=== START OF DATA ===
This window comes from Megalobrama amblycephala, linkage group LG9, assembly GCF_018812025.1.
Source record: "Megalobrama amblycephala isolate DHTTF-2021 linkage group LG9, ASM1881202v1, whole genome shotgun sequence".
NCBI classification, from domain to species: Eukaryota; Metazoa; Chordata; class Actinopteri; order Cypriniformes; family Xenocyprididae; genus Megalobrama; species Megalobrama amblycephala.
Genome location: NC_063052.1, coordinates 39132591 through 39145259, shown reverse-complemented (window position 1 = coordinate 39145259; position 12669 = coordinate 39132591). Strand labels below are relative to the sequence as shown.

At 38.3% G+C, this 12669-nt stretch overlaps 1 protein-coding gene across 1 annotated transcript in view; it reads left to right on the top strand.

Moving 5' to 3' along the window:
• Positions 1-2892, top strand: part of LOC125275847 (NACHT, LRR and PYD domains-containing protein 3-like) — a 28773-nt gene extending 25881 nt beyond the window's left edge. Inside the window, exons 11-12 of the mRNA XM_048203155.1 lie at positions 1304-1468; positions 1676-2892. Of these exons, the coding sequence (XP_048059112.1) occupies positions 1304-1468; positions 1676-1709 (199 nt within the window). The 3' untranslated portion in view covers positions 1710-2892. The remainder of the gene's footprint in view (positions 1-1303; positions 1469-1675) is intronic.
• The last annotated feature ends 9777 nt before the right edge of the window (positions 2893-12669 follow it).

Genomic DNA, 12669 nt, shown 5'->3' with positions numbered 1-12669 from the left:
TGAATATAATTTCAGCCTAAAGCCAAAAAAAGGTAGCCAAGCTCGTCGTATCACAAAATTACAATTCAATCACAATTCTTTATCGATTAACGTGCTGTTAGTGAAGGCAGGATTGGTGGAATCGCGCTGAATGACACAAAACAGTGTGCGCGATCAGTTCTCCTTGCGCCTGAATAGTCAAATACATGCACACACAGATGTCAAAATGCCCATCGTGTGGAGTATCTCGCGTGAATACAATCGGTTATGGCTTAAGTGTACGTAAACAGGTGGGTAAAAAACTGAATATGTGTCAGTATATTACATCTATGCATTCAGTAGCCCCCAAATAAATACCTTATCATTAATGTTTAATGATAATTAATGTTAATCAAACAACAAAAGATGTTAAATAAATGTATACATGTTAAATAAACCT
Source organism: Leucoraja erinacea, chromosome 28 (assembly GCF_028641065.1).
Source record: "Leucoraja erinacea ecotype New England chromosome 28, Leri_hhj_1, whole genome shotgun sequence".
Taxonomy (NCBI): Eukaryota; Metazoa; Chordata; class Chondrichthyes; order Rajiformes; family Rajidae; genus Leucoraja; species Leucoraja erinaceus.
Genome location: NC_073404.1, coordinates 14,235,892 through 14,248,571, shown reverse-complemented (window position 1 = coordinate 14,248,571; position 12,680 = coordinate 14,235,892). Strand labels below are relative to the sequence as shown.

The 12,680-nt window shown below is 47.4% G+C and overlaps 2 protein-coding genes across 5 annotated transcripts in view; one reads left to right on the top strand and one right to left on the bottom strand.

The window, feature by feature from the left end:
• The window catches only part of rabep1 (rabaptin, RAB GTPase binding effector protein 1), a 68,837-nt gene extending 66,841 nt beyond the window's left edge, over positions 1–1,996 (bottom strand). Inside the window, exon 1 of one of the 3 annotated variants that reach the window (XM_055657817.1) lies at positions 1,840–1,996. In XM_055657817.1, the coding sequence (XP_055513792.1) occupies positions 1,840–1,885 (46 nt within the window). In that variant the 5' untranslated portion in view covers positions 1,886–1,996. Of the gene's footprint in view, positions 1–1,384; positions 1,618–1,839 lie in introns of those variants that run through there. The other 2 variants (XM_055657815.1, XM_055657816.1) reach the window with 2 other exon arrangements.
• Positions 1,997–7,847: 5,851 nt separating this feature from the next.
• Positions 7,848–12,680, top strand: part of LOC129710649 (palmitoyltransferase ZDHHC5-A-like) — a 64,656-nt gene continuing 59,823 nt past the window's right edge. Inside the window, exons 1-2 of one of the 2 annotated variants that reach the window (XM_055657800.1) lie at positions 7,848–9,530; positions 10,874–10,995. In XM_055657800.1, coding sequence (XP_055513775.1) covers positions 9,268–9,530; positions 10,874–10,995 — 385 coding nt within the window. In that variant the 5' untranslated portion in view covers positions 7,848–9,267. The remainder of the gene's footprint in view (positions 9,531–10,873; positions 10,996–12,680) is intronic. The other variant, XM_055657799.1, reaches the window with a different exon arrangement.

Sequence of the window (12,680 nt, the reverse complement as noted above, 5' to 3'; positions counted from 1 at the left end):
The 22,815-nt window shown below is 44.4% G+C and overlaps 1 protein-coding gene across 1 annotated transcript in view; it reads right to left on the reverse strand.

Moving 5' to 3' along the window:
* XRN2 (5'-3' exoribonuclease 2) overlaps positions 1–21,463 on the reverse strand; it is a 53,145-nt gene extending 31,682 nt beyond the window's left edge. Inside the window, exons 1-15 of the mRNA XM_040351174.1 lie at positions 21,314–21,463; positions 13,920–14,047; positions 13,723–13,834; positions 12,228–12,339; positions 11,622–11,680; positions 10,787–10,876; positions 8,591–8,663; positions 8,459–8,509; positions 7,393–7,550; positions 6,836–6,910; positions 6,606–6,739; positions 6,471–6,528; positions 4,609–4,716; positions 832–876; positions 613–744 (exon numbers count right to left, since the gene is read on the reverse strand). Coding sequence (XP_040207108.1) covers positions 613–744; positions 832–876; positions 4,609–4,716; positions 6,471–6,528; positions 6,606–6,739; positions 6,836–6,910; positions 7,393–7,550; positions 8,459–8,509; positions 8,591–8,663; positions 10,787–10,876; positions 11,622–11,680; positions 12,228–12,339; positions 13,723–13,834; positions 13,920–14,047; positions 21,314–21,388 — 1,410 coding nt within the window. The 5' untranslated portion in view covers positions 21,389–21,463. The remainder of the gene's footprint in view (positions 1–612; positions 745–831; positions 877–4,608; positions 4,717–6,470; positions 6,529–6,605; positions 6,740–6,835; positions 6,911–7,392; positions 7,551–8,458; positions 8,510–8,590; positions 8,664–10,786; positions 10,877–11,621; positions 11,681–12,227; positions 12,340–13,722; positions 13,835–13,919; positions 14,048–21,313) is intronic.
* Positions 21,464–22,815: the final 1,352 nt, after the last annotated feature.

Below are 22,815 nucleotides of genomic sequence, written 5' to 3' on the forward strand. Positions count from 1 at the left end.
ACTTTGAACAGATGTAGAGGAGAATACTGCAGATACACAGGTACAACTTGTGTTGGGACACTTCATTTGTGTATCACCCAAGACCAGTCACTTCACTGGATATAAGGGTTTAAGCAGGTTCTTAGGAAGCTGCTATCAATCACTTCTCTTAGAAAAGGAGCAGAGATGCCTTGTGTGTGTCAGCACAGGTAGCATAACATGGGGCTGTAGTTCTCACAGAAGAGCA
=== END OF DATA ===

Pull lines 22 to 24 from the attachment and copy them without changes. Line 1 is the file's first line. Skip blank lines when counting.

Moving 5' to 3' along the window:
* XRN2 (5'-3' exoribonuclease 2) overlaps positions 1–21,463 on the reverse strand; it is a 53,145-nt gene extending 31,682 nt beyond the window's left edge. Inside the window, exons 1-15 of the mRNA XM_040351174.1 lie at positions 21,314–21,463; positions 13,920–14,047; positions 13,723–13,834; positions 12,228–12,339; positions 11,622–11,680; positions 10,787–10,876; positions 8,591–8,663; positions 8,459–8,509; positions 7,393–7,550; positions 6,836–6,910; positions 6,606–6,739; positions 6,471–6,528; positions 4,609–4,716; positions 832–876; positions 613–744 (exon numbers count right to left, since the gene is read on the reverse strand). Coding sequence (XP_040207108.1) covers positions 613–744; positions 832–876; positions 4,609–4,716; positions 6,471–6,528; positions 6,606–6,739; positions 6,836–6,910; positions 7,393–7,550; positions 8,459–8,509; positions 8,591–8,663; positions 10,787–10,876; positions 11,622–11,680; positions 12,228–12,339; positions 13,723–13,834; positions 13,920–14,047; positions 21,314–21,388 — 1,410 coding nt within the window. The 5' untranslated portion in view covers positions 21,389–21,463. The remainder of the gene's footprint in view (positions 1–612; positions 745–831; positions 877–4,608; positions 4,717–6,470; positions 6,529–6,605; positions 6,740–6,835; positions 6,911–7,392; positions 7,551–8,458; positions 8,510–8,590; positions 8,664–10,786; positions 10,877–11,621; positions 11,681–12,227; positions 12,340–13,722; positions 13,835–13,919; positions 14,048–21,313) is intronic.
* Positions 21,464–22,815: the final 1,352 nt, after the last annotated feature.